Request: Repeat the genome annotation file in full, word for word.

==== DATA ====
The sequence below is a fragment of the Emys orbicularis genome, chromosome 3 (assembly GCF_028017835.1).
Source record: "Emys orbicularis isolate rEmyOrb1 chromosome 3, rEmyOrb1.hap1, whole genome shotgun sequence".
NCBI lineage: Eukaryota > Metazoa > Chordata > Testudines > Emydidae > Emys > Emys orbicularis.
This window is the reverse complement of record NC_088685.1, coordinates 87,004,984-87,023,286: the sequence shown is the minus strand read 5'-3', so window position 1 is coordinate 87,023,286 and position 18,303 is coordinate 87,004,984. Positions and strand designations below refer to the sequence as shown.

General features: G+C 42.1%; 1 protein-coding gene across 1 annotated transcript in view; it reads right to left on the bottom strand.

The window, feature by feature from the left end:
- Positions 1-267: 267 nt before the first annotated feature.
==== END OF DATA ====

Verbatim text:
The sequence below is a fragment of the Emys orbicularis genome, chromosome 3 (assembly GCF_028017835.1).
Source record: "Emys orbicularis isolate rEmyOrb1 chromosome 3, rEmyOrb1.hap1, whole genome shotgun sequence".
NCBI lineage: Eukaryota > Metazoa > Chordata > Testudines > Emydidae > Emys > Emys orbicularis.
This window is the reverse complement of record NC_088685.1, coordinates 87,004,984-87,023,286: the sequence shown is the minus strand read 5'-3', so window position 1 is coordinate 87,023,286 and position 18,303 is coordinate 87,004,984. Positions and strand designations below refer to the sequence as shown.

General features: G+C 42.1%; 1 protein-coding gene across 1 annotated transcript in view; it reads right to left on the bottom strand.

The window, feature by feature from the left end:
- Positions 1-267: 267 nt before the first annotated feature.